- Alan Watts suggests there is no ultimate meaning of life, but that "the quality of our state of mind" defines meaning for us.
- This is in contradiction to the notion that an inner essence is waiting to be discovered.
- Paying attention to everyday, mundane objects can become highly significant, filling life with meaning.
During a conversation with Wired co-founder Kevin Kelly, Tim Ferriss mentions the metaphor of the ice sculpture. A longstanding idea: humans are like blocks of ice. “Discovering your destiny,” as the phrasing goes, is akin to taking a pick to the block to reveal what’s inside. The problem, Ferriss continues, is that’s not how destiny works. Meaning is created, not found.
I’ve encounter this metaphor often. In the late ’90s, employed as an entertainment reporter in Princeton, I interviewed numerous sculptors. (There are a lot of wonderful sculpture gardens throughout South Jersey.) Each artist repeated the other: I’m only revealing what’s already inside this block of stone.
Years later, while I was working as a music critic, kirtan singer Krishna Das expressed a similar sentiment in regard to the human soul. Chanting wipes away impurities to expose what’s been waiting inside the entire time. This idea dates back millennia — the inner serpent energy, kundalini, is “awoken” through yogic austerities, such as intense breathing exercises and chanting. The goal is to “find out who you really are.”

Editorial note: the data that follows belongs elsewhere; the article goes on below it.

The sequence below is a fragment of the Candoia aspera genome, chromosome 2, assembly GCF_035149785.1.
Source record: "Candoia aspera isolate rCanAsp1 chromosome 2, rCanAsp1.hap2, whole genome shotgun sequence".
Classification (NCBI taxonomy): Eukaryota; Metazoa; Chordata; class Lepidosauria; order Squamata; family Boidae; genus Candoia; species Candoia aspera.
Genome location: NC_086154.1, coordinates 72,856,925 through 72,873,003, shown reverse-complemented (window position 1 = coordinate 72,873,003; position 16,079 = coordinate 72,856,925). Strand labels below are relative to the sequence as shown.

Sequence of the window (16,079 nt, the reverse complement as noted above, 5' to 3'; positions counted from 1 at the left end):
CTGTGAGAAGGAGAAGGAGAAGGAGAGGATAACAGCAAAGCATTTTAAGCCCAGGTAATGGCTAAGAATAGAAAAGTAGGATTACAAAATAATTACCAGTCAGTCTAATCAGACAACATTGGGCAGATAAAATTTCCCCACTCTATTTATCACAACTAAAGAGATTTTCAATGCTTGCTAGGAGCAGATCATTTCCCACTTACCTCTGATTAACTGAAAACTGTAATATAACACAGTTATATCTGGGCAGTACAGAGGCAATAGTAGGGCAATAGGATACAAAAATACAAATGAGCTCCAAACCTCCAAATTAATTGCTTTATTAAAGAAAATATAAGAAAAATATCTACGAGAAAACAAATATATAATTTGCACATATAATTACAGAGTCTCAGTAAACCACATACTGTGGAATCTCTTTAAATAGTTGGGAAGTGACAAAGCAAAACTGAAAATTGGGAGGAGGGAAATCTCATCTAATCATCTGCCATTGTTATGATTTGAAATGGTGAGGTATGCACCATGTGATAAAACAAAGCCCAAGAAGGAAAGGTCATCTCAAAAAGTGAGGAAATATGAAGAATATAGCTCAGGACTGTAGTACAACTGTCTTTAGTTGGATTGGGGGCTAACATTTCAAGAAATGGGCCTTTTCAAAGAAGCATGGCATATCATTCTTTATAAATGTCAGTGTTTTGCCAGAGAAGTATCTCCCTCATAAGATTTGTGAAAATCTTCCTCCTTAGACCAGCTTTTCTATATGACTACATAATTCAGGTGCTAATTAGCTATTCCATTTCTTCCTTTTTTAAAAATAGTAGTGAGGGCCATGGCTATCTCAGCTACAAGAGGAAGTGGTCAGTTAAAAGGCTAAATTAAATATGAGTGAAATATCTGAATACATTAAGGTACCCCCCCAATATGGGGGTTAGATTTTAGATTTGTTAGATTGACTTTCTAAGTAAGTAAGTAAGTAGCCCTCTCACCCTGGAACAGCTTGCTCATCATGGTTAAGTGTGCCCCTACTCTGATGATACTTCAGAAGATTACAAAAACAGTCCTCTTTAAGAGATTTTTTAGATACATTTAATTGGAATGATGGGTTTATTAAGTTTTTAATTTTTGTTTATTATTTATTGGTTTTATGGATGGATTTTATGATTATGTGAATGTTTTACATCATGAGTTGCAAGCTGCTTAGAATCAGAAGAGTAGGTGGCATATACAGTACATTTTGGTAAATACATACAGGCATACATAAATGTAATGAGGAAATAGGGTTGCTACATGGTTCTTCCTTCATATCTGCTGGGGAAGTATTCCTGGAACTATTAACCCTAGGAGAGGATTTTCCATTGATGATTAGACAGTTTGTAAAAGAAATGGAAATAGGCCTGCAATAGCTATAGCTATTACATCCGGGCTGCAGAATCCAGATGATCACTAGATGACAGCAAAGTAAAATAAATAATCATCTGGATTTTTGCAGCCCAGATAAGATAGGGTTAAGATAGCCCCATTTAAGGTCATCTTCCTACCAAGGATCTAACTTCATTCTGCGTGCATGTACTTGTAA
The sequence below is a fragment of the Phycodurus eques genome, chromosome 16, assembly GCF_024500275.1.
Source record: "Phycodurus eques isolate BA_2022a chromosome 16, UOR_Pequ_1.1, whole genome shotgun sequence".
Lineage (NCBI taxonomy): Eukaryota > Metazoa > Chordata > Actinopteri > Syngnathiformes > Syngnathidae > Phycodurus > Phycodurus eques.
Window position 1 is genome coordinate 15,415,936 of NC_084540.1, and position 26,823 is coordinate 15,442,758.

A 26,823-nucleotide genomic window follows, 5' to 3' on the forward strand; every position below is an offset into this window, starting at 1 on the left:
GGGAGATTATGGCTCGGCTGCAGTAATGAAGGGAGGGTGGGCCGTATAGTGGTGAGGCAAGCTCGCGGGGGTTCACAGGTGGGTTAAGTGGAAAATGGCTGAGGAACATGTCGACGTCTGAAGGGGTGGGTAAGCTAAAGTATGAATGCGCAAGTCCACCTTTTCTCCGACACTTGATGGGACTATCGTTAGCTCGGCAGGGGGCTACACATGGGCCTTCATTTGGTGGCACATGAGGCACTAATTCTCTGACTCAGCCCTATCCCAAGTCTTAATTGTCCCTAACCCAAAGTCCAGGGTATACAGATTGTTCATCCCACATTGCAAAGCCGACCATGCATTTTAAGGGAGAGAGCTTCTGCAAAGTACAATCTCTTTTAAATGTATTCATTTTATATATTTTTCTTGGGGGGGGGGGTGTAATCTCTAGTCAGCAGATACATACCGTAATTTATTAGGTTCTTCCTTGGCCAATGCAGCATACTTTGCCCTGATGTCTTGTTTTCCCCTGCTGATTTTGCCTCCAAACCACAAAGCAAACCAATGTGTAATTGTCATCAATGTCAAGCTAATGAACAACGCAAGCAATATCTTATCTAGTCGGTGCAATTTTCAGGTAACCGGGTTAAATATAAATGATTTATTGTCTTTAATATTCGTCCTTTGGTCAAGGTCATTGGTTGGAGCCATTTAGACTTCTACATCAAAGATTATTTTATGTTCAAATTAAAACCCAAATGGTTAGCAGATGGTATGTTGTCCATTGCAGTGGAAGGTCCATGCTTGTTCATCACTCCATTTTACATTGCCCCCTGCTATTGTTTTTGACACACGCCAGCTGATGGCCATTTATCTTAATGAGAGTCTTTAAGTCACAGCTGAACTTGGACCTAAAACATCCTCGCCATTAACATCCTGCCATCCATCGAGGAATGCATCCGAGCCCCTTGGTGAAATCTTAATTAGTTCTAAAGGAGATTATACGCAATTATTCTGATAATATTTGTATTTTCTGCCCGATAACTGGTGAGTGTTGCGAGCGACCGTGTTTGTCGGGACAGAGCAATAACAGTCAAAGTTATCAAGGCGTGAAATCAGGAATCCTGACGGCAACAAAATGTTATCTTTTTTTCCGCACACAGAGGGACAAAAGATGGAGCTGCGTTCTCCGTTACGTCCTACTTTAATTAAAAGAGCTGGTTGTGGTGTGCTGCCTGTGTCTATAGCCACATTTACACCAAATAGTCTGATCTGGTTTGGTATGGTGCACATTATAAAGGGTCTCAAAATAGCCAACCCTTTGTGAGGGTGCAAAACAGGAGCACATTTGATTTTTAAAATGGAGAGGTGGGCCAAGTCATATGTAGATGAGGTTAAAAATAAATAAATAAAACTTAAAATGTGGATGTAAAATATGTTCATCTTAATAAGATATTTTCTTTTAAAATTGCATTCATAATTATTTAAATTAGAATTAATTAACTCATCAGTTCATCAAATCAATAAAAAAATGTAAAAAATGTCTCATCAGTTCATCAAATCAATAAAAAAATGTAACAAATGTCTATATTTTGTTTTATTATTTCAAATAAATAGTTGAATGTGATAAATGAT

The mindset assumes there’s a particular “way” we are “meant” to be. Music and sculpture are noble endeavors, beautiful paths to follow. Yet it is more likely that the artist pursued them; “destiny” relies on hindsight. While those mentioned above were genuine in their expressions, not everyone is so generous.
The next step from believing in a predestined mini-me is fundamentalism. For vegans, humans are “not meant” to eat animals. For tolerant Christians, people practicing other religions are not evil, but they’ll never reach the kingdom. (This is true of many religious.) For intolerant fundamentalists, the rest of the world is ruining it for them.
When I was studying for my degree in religion, I felt fortunate I was not raised with one. I was not tainted with a notion that “this one is right.” Sure, a few underlying principles apply to many faiths, but the conviction of rightness displayed by each is disturbing. It’s also revealing: if thousands of different factions each believe they’re stirring the secret sauce, then a belief in rightness must be the product of human imagination, not reality itself. Or, better put, their reality is produced by their imagination.
Indeed, as we’re living through in America today — alongside many other nations experiencing populist fervor — we invest deeply in our personal story. We rebel against any contrary information, unless, of course, you’ve trained yourself to honestly weigh many sides. Unfortunately, this skillset is lacking. The “reality should be this way” paradigm persists.
I discovered Alan Watts while studying humanity’s varied religious traditions. In the lecture above, the British philosopher mentions his church upbringing. (Watts became an Episcopalian priest for five years himself.) He recalls sermons about “God’s purpose,” yet felt uninspired by explanations of what exactly that implied. Meaning was ambiguous.
When discussing meaning in life, Watts continues, we’re not reducing reality to a “collection of words, signifying something beyond themselves.” What then would actually satisfy our quest for meaning? What could capture the ineffable if meaning was reduced to an unexplainable feeling?